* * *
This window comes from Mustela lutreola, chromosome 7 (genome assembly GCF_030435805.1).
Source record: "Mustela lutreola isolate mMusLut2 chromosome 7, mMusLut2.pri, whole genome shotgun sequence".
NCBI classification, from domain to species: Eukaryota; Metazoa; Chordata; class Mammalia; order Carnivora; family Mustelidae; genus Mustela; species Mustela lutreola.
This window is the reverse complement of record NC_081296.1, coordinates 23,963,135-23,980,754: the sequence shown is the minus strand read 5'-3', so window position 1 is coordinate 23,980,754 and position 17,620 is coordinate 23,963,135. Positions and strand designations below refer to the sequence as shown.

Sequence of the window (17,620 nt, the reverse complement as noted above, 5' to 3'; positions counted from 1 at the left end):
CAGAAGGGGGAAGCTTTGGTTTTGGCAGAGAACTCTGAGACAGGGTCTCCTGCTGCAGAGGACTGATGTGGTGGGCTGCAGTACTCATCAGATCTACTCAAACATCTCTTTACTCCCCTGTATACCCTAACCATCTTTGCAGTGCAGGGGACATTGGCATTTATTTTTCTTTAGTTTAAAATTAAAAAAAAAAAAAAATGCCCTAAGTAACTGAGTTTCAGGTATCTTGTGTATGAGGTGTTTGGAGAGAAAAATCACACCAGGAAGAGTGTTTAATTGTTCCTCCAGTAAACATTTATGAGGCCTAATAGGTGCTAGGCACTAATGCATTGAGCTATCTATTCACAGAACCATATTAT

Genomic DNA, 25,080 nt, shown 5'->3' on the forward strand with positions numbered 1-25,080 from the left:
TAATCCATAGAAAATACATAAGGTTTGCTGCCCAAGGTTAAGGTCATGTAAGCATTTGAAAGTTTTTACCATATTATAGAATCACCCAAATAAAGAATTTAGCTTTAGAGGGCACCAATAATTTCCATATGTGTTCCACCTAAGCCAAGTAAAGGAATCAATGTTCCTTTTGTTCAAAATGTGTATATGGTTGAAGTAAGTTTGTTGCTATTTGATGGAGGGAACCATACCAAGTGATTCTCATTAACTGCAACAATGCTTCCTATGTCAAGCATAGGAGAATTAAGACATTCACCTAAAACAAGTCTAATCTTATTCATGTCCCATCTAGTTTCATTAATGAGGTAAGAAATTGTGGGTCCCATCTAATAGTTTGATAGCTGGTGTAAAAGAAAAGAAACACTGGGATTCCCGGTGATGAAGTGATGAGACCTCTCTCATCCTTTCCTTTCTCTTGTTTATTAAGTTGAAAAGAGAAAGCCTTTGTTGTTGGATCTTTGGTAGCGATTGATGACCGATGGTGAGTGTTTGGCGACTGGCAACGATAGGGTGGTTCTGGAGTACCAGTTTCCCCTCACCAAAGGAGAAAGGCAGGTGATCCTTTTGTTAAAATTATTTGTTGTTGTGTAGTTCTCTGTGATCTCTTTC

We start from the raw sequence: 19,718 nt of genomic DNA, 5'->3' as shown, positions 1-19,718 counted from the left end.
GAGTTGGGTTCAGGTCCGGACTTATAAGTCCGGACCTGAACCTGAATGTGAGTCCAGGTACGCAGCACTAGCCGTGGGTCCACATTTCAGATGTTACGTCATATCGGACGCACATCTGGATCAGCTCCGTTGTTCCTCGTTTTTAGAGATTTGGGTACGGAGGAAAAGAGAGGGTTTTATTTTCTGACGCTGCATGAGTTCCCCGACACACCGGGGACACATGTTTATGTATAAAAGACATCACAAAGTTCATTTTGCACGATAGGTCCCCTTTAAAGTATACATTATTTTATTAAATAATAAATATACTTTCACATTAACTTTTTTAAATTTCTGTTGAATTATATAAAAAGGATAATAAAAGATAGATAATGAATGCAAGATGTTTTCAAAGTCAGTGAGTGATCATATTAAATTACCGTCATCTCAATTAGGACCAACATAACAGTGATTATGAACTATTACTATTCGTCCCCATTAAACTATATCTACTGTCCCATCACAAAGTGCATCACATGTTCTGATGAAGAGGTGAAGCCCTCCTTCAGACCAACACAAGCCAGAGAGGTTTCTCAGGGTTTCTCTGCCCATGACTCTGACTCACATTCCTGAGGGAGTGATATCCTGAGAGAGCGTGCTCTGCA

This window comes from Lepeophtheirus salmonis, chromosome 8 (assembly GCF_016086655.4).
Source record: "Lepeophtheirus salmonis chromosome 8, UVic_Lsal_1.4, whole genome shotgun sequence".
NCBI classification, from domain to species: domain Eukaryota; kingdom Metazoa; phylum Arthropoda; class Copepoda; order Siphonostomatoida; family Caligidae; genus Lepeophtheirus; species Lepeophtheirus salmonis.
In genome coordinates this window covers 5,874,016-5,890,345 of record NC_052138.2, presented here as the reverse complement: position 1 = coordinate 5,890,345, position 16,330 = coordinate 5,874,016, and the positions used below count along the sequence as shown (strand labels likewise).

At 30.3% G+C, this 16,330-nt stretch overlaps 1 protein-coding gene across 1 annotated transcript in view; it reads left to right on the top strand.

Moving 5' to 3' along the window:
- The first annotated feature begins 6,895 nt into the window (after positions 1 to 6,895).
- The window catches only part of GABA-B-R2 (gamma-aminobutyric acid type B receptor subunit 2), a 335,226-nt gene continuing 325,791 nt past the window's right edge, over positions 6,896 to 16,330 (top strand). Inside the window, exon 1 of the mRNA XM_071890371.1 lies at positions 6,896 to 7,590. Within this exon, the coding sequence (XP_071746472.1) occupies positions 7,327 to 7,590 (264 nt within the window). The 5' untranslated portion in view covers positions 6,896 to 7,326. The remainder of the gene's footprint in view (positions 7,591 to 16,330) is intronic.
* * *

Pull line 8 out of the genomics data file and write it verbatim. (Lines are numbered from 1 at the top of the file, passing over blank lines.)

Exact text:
TAATCCATAGAAAATACATAAGGTTTGCTGCCCAAGGTTAAGGTCATGTAAGCATTTGAAAGTTTTTACCATATTATAGAATCACCCAAATAAAGAATTTAGCTTTAGAGGGCACCAATAATTTCCATATGTGTTCCACCTAAGCCAAGTAAAGGAATCAATGTTCCTTTTGTTCAAAATGTGTATATGGTTGAAGTAAGTTTGTTGCTATTTGATGGAGGGAACCATACCAAGTGATTCTCATTAACTGCAACAATGCTTCCTATGTCAAGCATAGGAGAATTAAGACATTCACCTAAAACAAGTCTAATCTTATTCATGTCCCATCTAGTTTCATTAATGAGGTAAGAAATTGTGGGTCCCATCTAATAGTTTGATAGCTGGTGTAAAAGAAAAGAAACACTGGGATTCCCGGTGATGAAGTGATGAGACCTCTCTCATCCTTTCCTTTCTCTTGTTTATTAAGTTGAAAAGAGAAAGCCTTTGTTGTTGGATCTTTGGTAGCGATTGATGACCGATGGTGAGTGTTTGGCGACTGGCAACGATAGGGTGGTTCTGGAGTACCAGTTTCCCCTCACCAAAGGAGAAAGGCAGGTGATCCTTTTGTTAAAATTATTTGTTGTTGTGTAGTTCTCTGTGATCTCTTTC